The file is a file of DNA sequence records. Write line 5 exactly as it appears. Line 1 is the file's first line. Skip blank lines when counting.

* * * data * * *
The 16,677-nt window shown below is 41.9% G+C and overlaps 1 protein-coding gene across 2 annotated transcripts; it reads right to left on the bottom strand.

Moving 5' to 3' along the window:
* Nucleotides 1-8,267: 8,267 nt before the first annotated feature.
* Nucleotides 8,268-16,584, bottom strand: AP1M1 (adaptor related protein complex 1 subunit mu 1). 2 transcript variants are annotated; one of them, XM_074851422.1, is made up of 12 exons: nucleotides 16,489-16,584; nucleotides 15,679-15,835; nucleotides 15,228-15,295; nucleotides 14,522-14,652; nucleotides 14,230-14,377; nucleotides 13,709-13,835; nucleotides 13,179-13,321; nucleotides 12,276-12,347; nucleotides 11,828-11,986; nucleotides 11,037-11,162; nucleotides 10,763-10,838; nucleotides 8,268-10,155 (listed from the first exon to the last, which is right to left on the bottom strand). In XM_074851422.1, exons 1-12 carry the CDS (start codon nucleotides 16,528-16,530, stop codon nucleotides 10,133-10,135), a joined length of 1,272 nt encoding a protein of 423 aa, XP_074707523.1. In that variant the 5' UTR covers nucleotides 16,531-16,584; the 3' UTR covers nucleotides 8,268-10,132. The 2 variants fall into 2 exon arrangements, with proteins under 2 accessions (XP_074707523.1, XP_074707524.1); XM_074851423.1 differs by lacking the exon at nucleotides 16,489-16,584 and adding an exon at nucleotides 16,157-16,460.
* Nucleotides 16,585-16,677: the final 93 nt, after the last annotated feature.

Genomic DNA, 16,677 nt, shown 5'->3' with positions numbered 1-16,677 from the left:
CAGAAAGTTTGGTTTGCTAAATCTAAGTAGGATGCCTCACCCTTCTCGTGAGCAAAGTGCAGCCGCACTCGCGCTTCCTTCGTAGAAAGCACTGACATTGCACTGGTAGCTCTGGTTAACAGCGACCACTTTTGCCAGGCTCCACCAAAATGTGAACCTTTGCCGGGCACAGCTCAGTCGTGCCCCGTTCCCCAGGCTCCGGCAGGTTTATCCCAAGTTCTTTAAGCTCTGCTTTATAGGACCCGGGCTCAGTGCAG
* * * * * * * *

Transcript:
* Nucleotides 16,585-16,677: the final 93 nt, after the last annotated feature.